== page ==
This weekend I spent sometime with the new vCenter Orchestrator virtual appliance in the ghetto lab. Instead of using the vSphere Client to deploy the OVF, I wanted to see if I could deploy it 100% from the command line using the ovftool. One of the cool things about OVF from an author perspective, is the ability to create custom variables which can then be specified during deployment to include guest customization, network or application configurations.

In the case of the new vCO virtual appliance, VMware provides the following four variables to customize the network configuration:

  • vami.DNS.vCO_Appliance
  • vami.gateway.vCO_Appliance
  • vami.ip0.vCO_Appliance
  • vami.netmask0.vCO_Appliance

Using the ovftool, you can specify the following variables to not only deploy the vCO OVF through the commandline but also configure the guestOS network without having to manually go through vSphere Client or remote console.

Here is an example of the ovftool command to deploy vCO:

/usr/bin/ovftool --acceptAllEulas --skipManifestCheck '--net:Network 1=VM_Network' --datastore=vesxi50-1-local-storage-1 --diskMode=thin --name=vco --prop:vami.DNS.vCO_Appliance=172.30.0.100 --prop:vami.gateway.vCO_Appliance=172.30.0.1 --prop:vami.ip0.vCO_Appliance=172.30.0.142 --prop:vami.netmask0.vCO_Appliance=255.255.255.0 vCO_VA-4.2.0.1-507352_OVF10.ovf 'vi://root:vmware@vcenter50-3.primp-industries.com/?dns=vesxi50-1.primp-industries.com'
Opening OVF source: vCO_VA-4.2.0.1-507352_OVF10.ovf

If the command looks a little daunting, it is really not and to make the deployment of vCO even simpler, I decided to write a small shell script called deployvCO.sh that users can use.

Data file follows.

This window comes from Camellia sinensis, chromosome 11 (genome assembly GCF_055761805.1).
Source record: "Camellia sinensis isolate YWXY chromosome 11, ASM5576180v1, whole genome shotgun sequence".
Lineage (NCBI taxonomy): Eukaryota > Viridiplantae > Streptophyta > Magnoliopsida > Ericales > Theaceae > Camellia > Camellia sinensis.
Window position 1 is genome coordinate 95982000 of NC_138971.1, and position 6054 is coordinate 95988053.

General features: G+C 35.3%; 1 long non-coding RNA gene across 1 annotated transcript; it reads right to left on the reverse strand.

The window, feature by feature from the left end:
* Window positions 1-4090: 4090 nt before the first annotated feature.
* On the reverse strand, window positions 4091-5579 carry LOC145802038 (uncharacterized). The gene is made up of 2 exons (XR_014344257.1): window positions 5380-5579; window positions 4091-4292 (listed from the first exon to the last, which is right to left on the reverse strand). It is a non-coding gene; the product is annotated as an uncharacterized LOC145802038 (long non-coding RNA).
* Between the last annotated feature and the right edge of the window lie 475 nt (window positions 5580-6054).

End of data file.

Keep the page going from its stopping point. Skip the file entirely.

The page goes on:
The script assumes you have ovftool installed and downloaded both the vCO OVF and system disk in the same working directory. You will need to edit a few variables within the script which specifies the vCenter and ESXi host to deploy to and resources for vCO appliance such as network portgroup, datastore, etc.

Note: There are many ways of using the ovftool to deploy an OVF. In this simple example, it requires you to specify an ESX(i) host, but you can modify the locator to deploy to a VM folder or datacenter path. For more examples and options, please take a look at the ovftool documentation.

Here is an example of the script in action:

Once the vCO virtual appliance has been deployed, you can also have it automatically power on by specifying the following parameter --powerOn.

If everything was successful, you should now be able to point your browser to the hostname of your vCO server and you should taken to the vCO splash screen.

Now you can easily deploy vCO without the need of the vSphere Client! Happy workflowing 🙂

9 thoughts on “Unattended Deployment of vCenter Orchestrator Virtual Appliance

  1. Great work! really helped with what I’m doing, one question I have is how to auto accept the SSL thumbprint? when I try to deploy VDP

    Accept SSL fingerprint (77:47:CA:D5:21:07:CD:82:04:08:0A:9C:11:2D:17:F5:D9:90:E4:C4) for host 1.1.1.1 as target type.
    Fingerprint will be added to the known host file
    Write ‘yes’ or ‘no’

    would you use?

    –targetSSLThumbprint

    SSLthumbprint of the target.OVF Tool verifies
    the SSL thumbprint that it receives from the
    target,if this value is set

    • Thanks, Robb — was looking for that myself, as the installer was inexplicably hanging near the end. Tons of SSL fingerprint verification “yes or no?” questions filled the esxi_firstboot.log file. That -noSSLVerify flag fixed it!

  2. Thanks. This page really helped me a lot.

    For unattended deployment to work for vCO 5.5 just add two more properties for ovftool command.
    –prop:varoot-password=<>
    –prop:vcoconf-password=<>

Thanks for the comment!